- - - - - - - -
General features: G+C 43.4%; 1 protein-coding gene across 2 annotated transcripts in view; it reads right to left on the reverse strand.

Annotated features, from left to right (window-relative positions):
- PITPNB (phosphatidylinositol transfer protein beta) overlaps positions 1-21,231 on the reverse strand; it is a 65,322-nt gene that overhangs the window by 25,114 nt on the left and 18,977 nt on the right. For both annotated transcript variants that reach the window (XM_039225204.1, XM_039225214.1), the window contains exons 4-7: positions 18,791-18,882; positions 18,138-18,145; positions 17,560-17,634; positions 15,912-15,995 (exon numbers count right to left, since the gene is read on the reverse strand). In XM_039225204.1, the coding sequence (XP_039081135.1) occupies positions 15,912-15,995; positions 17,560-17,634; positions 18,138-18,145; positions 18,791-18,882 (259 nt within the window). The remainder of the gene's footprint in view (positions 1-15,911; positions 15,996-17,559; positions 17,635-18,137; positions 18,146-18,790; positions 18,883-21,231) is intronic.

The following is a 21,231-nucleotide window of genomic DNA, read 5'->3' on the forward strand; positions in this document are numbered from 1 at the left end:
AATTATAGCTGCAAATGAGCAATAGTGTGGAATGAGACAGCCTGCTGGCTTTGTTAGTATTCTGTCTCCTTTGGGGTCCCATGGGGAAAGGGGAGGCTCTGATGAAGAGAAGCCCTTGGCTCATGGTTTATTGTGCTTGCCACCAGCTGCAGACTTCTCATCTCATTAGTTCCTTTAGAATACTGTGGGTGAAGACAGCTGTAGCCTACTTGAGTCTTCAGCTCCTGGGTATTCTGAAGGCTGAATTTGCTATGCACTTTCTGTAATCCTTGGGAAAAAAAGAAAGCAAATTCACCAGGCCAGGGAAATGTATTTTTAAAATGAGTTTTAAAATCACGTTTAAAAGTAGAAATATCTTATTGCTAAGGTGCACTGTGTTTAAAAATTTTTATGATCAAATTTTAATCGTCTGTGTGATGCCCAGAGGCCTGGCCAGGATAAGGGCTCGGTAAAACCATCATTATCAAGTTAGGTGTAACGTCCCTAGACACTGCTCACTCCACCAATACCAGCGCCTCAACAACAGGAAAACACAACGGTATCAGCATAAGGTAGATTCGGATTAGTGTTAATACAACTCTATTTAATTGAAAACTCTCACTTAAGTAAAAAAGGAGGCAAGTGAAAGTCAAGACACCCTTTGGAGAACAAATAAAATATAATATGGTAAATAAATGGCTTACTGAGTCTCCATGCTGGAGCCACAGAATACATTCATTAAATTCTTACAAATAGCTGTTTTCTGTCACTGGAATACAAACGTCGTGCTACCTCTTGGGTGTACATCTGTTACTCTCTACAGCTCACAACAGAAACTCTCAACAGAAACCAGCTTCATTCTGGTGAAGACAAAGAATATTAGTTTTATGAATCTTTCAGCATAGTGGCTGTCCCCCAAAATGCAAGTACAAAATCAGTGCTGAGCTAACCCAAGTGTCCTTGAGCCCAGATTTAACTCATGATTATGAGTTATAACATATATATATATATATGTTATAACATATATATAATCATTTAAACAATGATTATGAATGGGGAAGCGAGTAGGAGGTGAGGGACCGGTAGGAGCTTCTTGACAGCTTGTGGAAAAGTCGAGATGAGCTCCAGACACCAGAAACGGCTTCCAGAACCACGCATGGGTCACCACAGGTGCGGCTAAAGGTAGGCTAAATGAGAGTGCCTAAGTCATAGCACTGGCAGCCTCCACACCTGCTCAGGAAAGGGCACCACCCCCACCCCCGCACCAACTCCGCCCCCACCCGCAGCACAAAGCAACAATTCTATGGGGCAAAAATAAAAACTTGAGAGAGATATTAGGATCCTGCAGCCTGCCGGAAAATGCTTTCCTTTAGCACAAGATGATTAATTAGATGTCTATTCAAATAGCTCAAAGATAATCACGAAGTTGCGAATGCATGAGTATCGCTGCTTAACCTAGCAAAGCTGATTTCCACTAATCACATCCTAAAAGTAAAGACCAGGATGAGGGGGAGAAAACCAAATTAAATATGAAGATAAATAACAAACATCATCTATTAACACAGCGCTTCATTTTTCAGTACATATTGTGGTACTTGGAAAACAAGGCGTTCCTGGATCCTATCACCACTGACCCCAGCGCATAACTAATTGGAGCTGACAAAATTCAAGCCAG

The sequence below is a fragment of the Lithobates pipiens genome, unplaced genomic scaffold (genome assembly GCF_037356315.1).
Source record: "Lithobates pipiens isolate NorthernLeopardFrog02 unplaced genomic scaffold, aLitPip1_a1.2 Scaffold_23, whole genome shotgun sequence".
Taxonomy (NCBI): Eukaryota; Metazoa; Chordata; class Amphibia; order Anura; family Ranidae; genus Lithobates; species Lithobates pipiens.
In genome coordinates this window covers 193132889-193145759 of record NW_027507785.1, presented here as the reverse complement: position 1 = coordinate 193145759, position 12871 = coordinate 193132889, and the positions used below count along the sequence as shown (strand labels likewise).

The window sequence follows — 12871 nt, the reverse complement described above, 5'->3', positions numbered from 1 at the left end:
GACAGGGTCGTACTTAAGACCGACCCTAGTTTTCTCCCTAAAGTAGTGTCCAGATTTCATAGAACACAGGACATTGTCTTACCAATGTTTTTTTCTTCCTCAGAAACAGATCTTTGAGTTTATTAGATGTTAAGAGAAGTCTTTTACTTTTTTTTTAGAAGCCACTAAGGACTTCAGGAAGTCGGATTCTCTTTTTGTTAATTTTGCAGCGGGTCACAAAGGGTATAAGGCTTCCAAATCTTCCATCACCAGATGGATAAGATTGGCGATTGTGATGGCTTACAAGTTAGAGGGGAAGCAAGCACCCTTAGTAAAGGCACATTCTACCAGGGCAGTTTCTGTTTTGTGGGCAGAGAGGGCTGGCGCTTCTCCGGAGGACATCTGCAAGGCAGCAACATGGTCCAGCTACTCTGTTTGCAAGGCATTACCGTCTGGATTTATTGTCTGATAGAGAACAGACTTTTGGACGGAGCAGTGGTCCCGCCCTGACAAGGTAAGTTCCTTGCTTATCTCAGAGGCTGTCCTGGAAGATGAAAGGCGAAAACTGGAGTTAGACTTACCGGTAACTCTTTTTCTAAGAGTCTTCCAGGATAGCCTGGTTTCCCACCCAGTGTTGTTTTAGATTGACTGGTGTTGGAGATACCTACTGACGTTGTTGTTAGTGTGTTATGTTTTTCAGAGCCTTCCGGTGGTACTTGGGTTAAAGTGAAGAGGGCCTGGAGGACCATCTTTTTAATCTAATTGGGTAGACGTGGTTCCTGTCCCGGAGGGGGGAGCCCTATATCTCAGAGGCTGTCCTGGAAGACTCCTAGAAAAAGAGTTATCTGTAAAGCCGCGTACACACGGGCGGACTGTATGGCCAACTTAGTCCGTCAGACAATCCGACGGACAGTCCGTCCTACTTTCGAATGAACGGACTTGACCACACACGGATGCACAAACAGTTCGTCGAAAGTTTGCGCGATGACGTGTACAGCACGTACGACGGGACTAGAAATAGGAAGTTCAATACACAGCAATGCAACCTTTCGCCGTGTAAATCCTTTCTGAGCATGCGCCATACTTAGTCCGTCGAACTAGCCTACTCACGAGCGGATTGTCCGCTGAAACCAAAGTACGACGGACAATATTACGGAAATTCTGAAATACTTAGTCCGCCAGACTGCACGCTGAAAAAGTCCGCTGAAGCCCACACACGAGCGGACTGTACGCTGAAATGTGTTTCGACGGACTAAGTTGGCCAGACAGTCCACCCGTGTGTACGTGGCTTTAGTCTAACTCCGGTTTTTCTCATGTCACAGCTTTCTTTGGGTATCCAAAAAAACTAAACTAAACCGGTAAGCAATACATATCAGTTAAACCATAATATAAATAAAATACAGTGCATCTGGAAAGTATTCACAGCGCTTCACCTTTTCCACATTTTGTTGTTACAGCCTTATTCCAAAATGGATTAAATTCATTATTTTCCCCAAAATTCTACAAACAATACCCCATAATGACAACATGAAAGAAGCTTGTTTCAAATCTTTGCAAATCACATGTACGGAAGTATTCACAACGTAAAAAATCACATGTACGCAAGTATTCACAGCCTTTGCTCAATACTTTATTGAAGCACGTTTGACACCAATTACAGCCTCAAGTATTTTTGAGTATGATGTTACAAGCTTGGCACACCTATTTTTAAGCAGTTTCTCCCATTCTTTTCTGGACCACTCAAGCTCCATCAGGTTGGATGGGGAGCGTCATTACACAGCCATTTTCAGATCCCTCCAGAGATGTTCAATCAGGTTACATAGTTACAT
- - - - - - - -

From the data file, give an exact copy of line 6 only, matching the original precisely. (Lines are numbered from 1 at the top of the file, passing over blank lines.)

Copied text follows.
The sequence below is a fragment of the Lithobates pipiens genome, unplaced genomic scaffold (genome assembly GCF_037356315.1).